It's looking like a memorable year for "black film", with a number of strong films and performances in the offing. Mark Harris sounds a warning about the rush to anoint 12 Years A Slave an Oscar favorite, pointing out that hype may cause us to miss the big picture. (Grantland)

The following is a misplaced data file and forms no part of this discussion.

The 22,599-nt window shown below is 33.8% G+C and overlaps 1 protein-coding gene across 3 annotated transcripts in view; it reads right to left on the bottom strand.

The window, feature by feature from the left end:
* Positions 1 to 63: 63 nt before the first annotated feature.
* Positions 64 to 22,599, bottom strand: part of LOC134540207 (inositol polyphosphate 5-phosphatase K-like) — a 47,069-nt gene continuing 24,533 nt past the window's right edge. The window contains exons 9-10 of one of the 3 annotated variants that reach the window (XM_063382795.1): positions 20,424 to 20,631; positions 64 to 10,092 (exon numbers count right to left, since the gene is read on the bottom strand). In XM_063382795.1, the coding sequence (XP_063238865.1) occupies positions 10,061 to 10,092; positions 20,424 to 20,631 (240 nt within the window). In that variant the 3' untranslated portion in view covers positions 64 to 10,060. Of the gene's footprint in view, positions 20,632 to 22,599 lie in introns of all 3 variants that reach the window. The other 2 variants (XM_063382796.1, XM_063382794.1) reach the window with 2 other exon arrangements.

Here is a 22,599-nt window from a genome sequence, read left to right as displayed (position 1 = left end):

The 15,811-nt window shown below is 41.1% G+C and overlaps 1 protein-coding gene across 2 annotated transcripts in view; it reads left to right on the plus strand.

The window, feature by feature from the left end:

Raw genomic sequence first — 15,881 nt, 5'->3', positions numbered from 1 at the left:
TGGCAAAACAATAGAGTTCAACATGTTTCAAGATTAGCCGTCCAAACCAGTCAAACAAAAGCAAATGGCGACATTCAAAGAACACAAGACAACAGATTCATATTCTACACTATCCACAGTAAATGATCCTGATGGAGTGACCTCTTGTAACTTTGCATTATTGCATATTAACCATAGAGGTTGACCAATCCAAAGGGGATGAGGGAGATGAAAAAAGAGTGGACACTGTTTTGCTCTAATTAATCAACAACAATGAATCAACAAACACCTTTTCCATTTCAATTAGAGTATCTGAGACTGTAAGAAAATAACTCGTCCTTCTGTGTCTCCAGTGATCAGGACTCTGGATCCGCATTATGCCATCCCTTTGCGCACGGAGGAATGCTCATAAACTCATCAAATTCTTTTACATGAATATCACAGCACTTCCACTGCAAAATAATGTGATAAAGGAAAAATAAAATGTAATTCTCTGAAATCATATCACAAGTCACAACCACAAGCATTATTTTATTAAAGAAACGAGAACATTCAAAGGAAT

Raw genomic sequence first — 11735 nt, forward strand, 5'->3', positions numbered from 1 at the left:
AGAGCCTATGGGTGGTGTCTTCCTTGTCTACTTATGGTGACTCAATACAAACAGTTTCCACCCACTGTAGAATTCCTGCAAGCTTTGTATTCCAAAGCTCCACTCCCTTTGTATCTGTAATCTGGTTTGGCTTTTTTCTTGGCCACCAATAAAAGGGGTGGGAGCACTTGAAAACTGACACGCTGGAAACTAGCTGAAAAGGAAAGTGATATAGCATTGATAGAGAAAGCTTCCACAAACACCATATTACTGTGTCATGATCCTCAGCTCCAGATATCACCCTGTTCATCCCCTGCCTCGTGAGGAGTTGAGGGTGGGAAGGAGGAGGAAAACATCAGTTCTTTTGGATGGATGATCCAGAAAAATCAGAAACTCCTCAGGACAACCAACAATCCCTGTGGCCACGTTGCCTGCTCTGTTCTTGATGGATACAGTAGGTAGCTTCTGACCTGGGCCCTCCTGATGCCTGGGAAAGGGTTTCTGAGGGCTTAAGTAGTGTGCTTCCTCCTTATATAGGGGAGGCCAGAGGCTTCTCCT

However, as the season progresses, there will also be people who think 12 Years a Slave is the kind of movie that should win Best Picture. Watch out for them; they are up to no good; they will be the same people who think that 12 Years gives them permission not to think too much about Fruitvale Station or The Butler. Both of those movies are attempting to travel different, well-established roads to nominations — Fruitvale Station is trying to follow Beasts of the Southern Wild as this year's artisanal Sundance sensation, and The Butler, as fascinatingly jagged and oddball as it is, also works on enough traditional levels to walk an honorable old Oscar campaign path labeled The Movie Your Parents Like More Than You Do. The problem with settling too soon on a "year of the black movie" Oscar narrative is that it erodes distinctions within a set of films whose power lies in how unique each one is; it's a diminishment disguised as a celebration. Proceed with caution.